By Phyllis Galowitz

Community Day in Andes on August 14th was just that, a day to explore the center of Andes, to walk from Garnette Arledge’s Andes Books, down Main Street, passing yard sales lining both sides of the street, stopping to visit with friends, admiring babies and toddlers I hadn’t seen in a while and noticing other people’s gardens.


ACS students were selling baked goods to raise funds for the senior class

It was a wonderful feeling to know so many people, to feel their concern for me and mine for them. I love them all! This is my community. These are the people who gathered around me when I needed them and who continue to offer their friendship.

The day before I attended the funeral service of a friend’s husband. He died suddenly, unexpectedly, of a heart attack at 59 years of age, leaving a wife and 2 sons, 10 and 17 years old, in shock. The news spread like wildfire and a huge crowd of people, like myself, who were touched by this terrible and terrifying event, came together to offer our support. People brought food and love. We will continue to because that’s the kind of community we live in.


Meeting with friends and neighbors on Main Street.

I continued my walk, visiting the Library’s Book Sale and stopping to say hello to the volunteers, giving up part of their day to help raise money for a worthwhile cause. Of course, I met the people I regularly see there. They love books and DVDs as I do. This is my community.

Further on, I stopped at Merna’s Andes Art and Antiques to say hello. Merna invited me to have a croissant and coffee, for which I took a rain check. I was on my way to visit more of my community.


The Humane Society shop did a brisk business on Community Day

The Humane Society had adorable kittens and puppies, looking for homes. I was so tempted but stopped myself from making a too hasty decision I might later regret. The animals were tended by volunteers who gave of their time to see that the animals were happy and well cared for. They are my friends and belong to my community.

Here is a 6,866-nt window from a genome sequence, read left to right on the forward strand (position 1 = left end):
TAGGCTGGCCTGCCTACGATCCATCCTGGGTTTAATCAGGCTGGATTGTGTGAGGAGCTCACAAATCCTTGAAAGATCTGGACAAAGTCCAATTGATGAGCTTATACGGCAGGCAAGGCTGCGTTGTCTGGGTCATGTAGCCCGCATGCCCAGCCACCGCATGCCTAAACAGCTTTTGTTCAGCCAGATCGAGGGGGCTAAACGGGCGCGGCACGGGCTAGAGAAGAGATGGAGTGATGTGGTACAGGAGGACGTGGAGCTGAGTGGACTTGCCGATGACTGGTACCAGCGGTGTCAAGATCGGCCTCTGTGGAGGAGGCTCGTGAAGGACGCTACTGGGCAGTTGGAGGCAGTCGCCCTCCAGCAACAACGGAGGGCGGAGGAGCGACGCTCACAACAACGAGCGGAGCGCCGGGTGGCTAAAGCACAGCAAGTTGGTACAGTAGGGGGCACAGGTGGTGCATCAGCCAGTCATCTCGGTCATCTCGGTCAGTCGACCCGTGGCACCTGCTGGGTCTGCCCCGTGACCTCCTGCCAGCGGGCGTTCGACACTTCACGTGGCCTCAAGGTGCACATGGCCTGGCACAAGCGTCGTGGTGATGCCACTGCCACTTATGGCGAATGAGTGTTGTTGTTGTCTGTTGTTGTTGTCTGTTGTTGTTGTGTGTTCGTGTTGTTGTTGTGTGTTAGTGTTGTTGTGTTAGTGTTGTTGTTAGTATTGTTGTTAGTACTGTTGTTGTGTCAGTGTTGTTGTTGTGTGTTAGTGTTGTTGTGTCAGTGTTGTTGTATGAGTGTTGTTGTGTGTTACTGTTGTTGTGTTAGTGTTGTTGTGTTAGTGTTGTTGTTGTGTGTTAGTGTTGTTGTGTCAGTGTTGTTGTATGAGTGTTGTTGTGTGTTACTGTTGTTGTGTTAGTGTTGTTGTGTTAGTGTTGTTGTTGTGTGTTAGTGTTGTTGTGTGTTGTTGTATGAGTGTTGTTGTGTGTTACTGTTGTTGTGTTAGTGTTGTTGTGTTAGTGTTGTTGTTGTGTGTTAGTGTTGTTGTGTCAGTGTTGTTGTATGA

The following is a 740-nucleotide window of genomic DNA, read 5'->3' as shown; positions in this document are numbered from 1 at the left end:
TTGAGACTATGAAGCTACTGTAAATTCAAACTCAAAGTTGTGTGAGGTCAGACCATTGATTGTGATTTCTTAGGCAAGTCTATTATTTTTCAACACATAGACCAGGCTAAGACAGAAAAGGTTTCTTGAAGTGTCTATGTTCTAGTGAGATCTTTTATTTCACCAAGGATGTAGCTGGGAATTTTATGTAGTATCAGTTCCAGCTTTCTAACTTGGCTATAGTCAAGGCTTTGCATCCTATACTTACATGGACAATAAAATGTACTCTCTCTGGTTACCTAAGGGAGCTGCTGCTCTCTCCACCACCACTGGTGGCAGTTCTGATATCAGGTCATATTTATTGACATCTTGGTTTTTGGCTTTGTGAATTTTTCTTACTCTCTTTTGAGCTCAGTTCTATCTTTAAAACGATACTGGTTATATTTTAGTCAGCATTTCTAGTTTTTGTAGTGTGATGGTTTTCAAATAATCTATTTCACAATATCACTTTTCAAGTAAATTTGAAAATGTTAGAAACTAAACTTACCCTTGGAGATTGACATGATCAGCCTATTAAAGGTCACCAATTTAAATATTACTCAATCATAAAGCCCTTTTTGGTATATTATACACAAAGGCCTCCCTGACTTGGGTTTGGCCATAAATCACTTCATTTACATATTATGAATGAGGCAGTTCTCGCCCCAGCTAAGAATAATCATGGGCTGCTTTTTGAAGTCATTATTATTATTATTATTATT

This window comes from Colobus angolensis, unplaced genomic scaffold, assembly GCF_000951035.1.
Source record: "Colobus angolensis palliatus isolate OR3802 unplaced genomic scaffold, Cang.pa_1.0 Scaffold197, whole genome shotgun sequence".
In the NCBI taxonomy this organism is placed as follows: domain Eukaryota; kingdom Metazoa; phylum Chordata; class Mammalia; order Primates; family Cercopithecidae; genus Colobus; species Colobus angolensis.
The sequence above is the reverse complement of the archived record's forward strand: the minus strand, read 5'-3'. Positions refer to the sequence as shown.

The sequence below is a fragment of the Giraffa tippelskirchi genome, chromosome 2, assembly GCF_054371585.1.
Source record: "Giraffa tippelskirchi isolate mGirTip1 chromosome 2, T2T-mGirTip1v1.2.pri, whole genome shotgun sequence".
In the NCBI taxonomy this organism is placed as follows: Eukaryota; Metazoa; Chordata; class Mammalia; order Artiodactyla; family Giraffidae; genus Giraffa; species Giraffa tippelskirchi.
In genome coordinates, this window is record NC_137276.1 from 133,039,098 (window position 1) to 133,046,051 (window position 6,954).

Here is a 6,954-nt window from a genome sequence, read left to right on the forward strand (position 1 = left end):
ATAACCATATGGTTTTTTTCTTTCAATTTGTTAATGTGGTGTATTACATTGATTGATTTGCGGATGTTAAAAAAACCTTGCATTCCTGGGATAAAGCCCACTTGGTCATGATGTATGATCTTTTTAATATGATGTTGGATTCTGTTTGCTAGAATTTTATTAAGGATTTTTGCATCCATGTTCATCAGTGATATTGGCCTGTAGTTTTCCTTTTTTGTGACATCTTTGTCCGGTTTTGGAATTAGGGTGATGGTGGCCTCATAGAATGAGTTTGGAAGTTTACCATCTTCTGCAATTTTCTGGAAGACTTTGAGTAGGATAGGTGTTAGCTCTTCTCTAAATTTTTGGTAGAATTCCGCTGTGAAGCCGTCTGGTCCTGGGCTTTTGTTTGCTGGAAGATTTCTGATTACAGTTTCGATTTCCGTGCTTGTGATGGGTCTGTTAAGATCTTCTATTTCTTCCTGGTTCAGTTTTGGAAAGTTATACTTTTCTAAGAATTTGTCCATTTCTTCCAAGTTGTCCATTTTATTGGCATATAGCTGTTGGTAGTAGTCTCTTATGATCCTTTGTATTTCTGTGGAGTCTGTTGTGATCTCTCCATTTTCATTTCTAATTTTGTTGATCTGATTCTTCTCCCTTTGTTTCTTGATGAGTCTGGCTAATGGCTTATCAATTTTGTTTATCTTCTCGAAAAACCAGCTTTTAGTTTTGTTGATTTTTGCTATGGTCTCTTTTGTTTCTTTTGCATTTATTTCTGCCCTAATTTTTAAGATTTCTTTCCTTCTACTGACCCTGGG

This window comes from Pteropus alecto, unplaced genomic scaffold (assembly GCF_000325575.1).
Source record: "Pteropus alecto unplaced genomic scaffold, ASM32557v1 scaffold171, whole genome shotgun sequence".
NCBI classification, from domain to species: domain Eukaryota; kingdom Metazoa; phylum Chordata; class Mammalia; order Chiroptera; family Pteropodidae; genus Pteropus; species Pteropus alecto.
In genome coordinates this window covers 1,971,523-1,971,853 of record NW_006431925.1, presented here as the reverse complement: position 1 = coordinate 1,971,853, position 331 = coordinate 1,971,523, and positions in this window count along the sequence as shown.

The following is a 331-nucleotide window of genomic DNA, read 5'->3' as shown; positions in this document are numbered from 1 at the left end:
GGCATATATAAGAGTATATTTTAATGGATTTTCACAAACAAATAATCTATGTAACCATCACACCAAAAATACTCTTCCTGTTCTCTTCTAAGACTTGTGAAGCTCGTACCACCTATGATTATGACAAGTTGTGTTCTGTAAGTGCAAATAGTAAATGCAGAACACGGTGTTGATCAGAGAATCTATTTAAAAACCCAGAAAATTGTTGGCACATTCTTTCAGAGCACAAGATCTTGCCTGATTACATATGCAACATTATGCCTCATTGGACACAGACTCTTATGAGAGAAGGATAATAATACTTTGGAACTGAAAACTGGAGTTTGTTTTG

In front of C.A.S.A. I bought corn, freshly picked that morning, which I had to carry for the rest of my tour. It was heavy.

I took photos of funny clowns, long-haired dachshunds, couples enjoying the day, our town supervisor, Marty Donnelly and his lovely wife, Yvonne, a hayride and other things that caught my interest.

A visit to Paisley’s was next and always good for a friendly chat with Judy and John, even when I’m not buying anything.

Country Express was supplying the music at the schoolyard and couples were folk-dancing. They seem to have their following and I see the same people dancing wherever Country Express is playing. Flea markets selling what flea markets sell were all over the school grounds, lending a carnival air.

Traveling back on the opposite side of the street, I had to stop in back of the Andes Hotel where the music of “Just Throw Money” and the smells of barbequed chicken and other good things lured me. Crowds were enjoying the picnic atmosphere, and drinking and eating at wooden picnic tables. I couldn’t resist buying half a chicken to take home for lunch, as well as some homemade Italian bread.


Children’s games and events are always a part of the Community Day celebration

I passed the Hunting Tavern Museum crowded with people waiting for their barbecue from Dan Flora. I felt sad that Frank Hartung was not there with his big smile, making his marvelous bratwurst, and that Allen and Wilma were not in their colonial costumes.

My bag was getting heavy. It was time to go home with a light heart, happy that this is my community.  ~